• September 10, 2021

Comparing Myself to Others – How to Stop

 Comparing Myself to Others – How to Stop

Comparing myself to others can be a good thing but it can also be harmful. This article explains when comparisons become dangerous and gives a few ideas on how to stop comparing.

Understanding the Comparison Labyrinth

“You are incomparable” is a phrase that could be said for each person inhabiting the earth. There is not, nor has there been, nor will ever be another person just like ourselves. But even though our society celebrates more and more individuality, it is easy to fall into the temptation to compare ourselves with those around us.

Comparing becomes a danger when we start measuring our own value

Comparing, in itself, is not a bad thing. In fact, it is very human. Comparison can take us on the path of admiration and the desire to improve ourselves when we find someone who has what we want to see in us. It can also lead us through the path of compassion and availability when we find someone we can help with our gifts. However, it becomes a danger when we measure our own value in comparison with others. This takes us through a labyrinth where loneliness and hopelessness reign.

“He is much smarter than me, but I win on this one

The comparison labyrinth has two entrances, one more desolating than the other. For one, we are the ones who usually think that everyone is better than us. «He is much smarter than me», «she does know what she is doing», «he is so strong», «what a happy life she lives».

On the other hand we are those who praise our own qualities and reduce others. Those of us who are going through this one usually think, “Who is like me?” And we walk focused on all our merits. When we meet someone who seems to have more of something than ourselves, we justify ourselves by saying something like, “He’s better than me in this, but I win on this one”. Or else we look for someone we see as ‘inferior’ and in that comparison we look for some satisfaction and security. “I might not be the smartest, but at least I’m smarter than my partner.”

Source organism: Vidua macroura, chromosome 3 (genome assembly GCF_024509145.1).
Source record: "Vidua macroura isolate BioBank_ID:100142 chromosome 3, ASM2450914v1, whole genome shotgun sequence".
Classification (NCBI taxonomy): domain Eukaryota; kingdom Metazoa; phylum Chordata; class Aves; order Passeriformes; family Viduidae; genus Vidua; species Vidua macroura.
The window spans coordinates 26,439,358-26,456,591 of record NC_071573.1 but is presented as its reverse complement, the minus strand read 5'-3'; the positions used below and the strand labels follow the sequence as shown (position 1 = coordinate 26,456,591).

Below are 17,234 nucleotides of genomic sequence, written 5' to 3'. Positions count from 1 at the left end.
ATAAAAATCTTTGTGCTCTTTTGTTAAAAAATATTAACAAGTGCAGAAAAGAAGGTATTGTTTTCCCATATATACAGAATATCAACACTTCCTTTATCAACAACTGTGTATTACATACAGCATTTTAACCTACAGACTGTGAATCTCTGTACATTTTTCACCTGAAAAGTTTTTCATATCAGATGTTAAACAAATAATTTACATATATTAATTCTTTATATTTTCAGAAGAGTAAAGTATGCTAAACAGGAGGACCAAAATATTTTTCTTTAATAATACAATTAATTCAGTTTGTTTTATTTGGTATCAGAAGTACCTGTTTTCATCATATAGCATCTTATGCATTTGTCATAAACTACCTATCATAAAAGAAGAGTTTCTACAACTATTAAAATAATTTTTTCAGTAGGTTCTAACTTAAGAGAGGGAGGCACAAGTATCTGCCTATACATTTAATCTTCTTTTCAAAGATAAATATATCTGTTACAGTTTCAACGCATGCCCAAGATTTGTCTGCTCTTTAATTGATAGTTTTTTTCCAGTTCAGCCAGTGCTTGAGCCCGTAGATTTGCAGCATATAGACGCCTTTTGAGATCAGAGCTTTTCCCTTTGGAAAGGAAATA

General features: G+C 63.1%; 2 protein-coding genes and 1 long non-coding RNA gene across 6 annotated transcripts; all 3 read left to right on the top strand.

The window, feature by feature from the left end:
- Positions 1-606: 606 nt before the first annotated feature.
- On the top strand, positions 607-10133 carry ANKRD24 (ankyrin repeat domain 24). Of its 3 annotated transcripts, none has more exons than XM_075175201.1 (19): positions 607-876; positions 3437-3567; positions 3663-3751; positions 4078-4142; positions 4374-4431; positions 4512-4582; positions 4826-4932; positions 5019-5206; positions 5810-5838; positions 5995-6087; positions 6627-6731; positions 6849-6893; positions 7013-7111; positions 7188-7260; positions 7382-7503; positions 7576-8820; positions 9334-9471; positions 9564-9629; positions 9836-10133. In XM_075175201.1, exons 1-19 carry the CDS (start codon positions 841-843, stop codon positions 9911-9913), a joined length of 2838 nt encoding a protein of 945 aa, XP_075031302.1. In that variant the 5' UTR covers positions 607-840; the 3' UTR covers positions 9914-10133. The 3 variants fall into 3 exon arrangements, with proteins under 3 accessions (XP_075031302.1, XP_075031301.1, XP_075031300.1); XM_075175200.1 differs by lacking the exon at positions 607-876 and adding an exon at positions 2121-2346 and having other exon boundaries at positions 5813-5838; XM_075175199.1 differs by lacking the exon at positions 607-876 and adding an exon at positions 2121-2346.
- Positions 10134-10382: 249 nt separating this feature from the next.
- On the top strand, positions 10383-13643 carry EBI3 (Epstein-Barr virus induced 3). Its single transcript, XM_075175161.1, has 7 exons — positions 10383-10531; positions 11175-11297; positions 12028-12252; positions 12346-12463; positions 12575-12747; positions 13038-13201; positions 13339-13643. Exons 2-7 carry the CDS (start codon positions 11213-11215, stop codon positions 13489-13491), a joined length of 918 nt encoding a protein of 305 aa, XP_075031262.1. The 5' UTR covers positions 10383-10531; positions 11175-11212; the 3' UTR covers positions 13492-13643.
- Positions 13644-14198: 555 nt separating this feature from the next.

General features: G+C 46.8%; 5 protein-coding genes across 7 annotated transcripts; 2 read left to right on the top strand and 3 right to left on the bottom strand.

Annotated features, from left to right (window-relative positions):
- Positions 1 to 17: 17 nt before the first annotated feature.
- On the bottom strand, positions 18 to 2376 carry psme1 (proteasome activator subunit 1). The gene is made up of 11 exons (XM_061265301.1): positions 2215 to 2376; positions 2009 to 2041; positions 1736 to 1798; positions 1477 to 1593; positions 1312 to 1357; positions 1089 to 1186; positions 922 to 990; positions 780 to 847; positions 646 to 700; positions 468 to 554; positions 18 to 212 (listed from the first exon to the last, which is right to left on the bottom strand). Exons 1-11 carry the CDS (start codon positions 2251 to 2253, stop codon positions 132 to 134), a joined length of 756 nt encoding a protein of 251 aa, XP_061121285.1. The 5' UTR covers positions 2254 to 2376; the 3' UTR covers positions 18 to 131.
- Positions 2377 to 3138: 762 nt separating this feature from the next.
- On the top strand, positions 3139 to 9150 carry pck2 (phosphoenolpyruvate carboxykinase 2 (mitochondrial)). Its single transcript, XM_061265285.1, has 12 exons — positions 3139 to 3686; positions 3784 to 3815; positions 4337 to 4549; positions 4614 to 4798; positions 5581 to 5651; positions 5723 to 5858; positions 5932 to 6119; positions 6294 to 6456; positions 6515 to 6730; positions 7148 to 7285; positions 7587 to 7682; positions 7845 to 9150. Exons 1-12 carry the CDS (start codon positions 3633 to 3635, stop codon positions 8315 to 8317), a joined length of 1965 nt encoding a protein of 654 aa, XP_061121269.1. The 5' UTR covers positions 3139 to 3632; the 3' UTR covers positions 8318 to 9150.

Living from one comparison to another gives us a distorted understanding of reality. We concentrate on what we do not have and idealise others or we exaggerate our own virtues and minimise those of others. These dynamics of comparison can be very subtle – sometimes only a very inner feeling that we would never put into words. And yet they have the same effect of taking us through that labyrinth.

Leaving the labyrinth of comparing myself to others

1. Be realistic – Every ‘ideal’ person has a vulnerable side

To leave the labyrinth of comparison, it is necessary to look at everything we have with clarity and not focus only on that which we desire. Yes, I have these aspects that are appreciated by others, but I also have fears, insecurities, and hurts of the past. How many times have we been surprised when someone we idealised or even envied showed us their vulnerable side?

It is here that we understand that within each person there is much more than what appearances and our own dispositions/insecurities allow us to see. But it is also here, when we have accepted our own ‘limitations’, that we can offer support, understanding and accompaniment to each other.

2. The value that we long for is felt in His words: “you are incomparable

Leaving the labyrinth of comparison means accepting reality: the value that we long for is achieved neither through our merits nor by our judgments that can often be wrong. It is achieved, or rather, it is felt when we look with the eyes of that loving God who, knowing well who we are, looks at us and says, “you are incomparable”.

You are my beloved son. With you I am well pleased (Mk 1, 11).

Based on the Original Spanish text written by: Ulises Covarrubias, SJ
Translated by: Fr Jimmy Bonnici

Published: June 2019

Read more:
– How To Get Over A Mistake
-“I Lived With Mother Teresa” – Mother Teresa Personality Traits

Fr Jimmy Bonnici

Rev. Dr Jimmy Bonnici is a diocesan priest from Malta. He holds a Doctorate in Spiritual Theology. He is very much interested in the interplay between spirituality and the human experience.

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